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Review
, 78, 993-1016

Super-resolution Fluorescence Microscopy

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Review

Super-resolution Fluorescence Microscopy

Bo Huang et al. Annu Rev Biochem.

Abstract

Achieving a spatial resolution that is not limited by the diffraction of light, recent developments of super-resolution fluorescence microscopy techniques allow the observation of many biological structures not resolvable in conventional fluorescence microscopy. New advances in these techniques now give them the ability to image three-dimensional (3D) structures, measure interactions by multicolor colocalization, and record dynamic processes in living cells at the nanometer scale. It is anticipated that super-resolution fluorescence microscopy will become a widely used tool for cell and tissue imaging to provide previously unobserved details of biological structures and processes.

Figures

Figure 1
Figure 1
The PSF of a common oil immersion objective with NA = 1.40, showing the focal spot of 550 nm light in a medium with refractive index n = 1.515. The intensity distribution in the x-z plane of the focus spot is computed numerically and shown in the upper panel and the FWHM in the lateral and axial directions are 220 nm and 520 nm, respectively.
Figure 2
Figure 2
The principle of STED microscopy. (a) The process of stimulated emission. A ground state (S0) fluorophore can absorb a photon from the excitation light and jump to the excited state (S1). Spontaneous fluorescence emissionbrings the fluorophore back to the ground state. Stimulated emission happens when the excited state fluorophore encounters another photon with wavelength comparable to the energy difference between the ground and excited state. (b) Schematic drawing of a STED microscope. The excitation laser and STED laser are combined and focused into the sample through the objective. A phase mask is placed in the light path of the STED laser to create a specific pattern at the objective focal point. (c) In the xy mode, a donut-shaped STED laser is applied with the zero point overlapped with the maximum of the excitation laser focus. With saturated depletion, fluorescence from regions near the zero point is suppressed, leading to a decreased size of the effective PSF.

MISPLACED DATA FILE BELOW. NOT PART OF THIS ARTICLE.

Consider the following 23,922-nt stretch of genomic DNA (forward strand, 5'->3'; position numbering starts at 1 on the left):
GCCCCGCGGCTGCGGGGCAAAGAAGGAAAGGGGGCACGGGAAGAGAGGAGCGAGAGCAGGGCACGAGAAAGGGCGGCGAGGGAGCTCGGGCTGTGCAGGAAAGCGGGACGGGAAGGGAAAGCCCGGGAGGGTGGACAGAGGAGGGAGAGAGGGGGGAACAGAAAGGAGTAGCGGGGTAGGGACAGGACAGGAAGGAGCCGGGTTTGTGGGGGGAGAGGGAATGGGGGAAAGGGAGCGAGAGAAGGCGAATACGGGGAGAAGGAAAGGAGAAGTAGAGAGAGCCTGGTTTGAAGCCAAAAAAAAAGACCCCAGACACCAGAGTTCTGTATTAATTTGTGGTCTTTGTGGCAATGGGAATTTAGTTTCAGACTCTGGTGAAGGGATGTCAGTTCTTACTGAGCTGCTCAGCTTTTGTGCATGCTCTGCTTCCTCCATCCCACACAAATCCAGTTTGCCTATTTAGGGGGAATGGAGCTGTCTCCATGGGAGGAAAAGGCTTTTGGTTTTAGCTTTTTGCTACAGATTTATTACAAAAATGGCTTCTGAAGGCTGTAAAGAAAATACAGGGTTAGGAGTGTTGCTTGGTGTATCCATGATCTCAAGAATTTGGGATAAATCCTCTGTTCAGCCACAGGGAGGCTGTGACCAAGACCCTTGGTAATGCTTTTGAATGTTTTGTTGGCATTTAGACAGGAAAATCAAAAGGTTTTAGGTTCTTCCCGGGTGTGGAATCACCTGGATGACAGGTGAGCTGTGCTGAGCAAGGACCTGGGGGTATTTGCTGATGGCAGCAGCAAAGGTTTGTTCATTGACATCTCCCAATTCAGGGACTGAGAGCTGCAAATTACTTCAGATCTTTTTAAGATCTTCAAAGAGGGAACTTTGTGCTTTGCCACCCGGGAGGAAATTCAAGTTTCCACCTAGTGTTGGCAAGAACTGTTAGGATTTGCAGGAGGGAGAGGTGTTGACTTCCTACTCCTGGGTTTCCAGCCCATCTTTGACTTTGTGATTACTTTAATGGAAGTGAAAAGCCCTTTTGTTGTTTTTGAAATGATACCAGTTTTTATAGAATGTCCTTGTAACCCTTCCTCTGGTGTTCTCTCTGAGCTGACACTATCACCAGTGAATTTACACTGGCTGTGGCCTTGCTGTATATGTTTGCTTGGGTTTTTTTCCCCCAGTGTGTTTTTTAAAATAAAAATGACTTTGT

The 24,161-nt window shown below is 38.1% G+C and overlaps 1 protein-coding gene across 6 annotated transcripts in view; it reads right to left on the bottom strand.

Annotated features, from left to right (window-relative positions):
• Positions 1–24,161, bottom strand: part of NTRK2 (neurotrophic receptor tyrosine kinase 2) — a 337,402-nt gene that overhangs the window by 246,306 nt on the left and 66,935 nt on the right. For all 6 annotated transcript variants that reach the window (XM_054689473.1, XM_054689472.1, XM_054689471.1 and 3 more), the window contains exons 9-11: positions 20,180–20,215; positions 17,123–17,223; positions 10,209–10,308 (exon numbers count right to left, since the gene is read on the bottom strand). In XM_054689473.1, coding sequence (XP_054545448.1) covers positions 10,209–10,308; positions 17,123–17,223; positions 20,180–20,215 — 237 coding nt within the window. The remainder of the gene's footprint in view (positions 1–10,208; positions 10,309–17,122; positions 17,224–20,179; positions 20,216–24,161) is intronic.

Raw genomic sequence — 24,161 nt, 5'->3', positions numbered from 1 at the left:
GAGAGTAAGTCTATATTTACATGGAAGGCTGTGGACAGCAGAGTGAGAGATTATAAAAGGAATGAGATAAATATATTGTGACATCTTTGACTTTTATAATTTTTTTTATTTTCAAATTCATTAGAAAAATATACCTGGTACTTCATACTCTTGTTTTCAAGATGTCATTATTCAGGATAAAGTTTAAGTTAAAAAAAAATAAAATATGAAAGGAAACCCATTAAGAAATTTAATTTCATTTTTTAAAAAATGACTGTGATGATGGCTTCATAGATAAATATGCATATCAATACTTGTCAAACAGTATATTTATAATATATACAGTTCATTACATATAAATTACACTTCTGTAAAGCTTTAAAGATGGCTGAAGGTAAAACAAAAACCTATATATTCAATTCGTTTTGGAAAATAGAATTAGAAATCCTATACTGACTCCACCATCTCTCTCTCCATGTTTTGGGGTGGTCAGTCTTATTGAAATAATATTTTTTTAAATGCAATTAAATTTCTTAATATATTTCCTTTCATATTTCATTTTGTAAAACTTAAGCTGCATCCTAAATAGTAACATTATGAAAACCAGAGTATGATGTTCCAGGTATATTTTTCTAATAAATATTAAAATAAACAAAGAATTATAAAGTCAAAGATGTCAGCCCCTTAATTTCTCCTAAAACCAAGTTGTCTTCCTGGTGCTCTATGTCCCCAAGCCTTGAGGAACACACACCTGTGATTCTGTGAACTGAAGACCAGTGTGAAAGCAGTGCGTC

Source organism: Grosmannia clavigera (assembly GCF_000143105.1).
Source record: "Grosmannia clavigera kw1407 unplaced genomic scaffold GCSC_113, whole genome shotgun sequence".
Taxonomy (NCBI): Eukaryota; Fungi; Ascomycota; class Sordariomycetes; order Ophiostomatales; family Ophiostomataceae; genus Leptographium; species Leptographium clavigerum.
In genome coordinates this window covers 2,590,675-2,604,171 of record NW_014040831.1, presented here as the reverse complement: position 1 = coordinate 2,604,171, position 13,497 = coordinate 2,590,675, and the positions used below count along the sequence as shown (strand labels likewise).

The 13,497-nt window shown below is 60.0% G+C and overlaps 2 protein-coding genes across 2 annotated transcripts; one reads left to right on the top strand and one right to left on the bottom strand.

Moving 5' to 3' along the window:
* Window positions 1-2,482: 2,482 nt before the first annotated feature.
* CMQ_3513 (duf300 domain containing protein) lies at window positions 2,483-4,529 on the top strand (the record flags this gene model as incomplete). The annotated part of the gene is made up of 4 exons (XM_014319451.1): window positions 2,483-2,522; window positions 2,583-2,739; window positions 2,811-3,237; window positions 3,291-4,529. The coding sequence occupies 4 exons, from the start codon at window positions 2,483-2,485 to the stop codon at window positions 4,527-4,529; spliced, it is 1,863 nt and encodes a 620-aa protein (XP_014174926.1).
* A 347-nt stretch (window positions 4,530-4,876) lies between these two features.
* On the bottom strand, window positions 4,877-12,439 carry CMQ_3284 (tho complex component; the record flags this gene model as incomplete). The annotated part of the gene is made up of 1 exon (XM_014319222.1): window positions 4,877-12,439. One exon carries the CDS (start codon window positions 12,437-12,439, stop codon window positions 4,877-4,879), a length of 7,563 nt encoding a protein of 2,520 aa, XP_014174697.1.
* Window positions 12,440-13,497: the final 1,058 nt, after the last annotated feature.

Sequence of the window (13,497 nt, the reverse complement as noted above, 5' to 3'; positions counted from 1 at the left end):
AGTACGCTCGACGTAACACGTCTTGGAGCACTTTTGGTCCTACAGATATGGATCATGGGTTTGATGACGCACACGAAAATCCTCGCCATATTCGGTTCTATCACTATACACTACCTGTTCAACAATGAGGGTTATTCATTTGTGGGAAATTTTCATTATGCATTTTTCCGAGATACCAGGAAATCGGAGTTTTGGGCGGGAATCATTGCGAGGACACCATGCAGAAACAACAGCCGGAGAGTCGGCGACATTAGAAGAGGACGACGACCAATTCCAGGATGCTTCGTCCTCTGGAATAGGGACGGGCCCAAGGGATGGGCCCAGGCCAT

Figure 3
Figure 3
The principle of SSIM. (a) The generation of the illumination pattern. A diffractive grating in the excitation path splits the light into two beams. Their interference after emerging from the objective and reaching the sample creates a sinusoidal illumination pattern with alternating peaks and zero points. Strong excitation light saturates the fluorescence emission at the peaks without exciting fluorophores at the zero points, leading to sharp dark regions in the effective illumination pattern. (b) Resolving fine structures with SIM and SSIM. When apply a sinusoidal illumination pattern to a sample, moiré pattern at a significantly lower spatial frequency than that of the sample can be generated and imaged by the microscope (SIM panel, lower part). Multiple images resulted from scanning and rotating the excitation pattern are then used to reconstruct the sample structure. However, fine structures with spatial frequencies much higher than the illumination pattern are still indiscernible, as mixing the two does not generate significantly lower spatial frequency in the moiré pattern (SIM panel, upper part). SSIM introduces high frequency component into the illumination pattern, allowing features far below the diffraction limit to be resolved (as is evident by the appearance of low frequency moiré pattern in the upper part of the SSIM panel).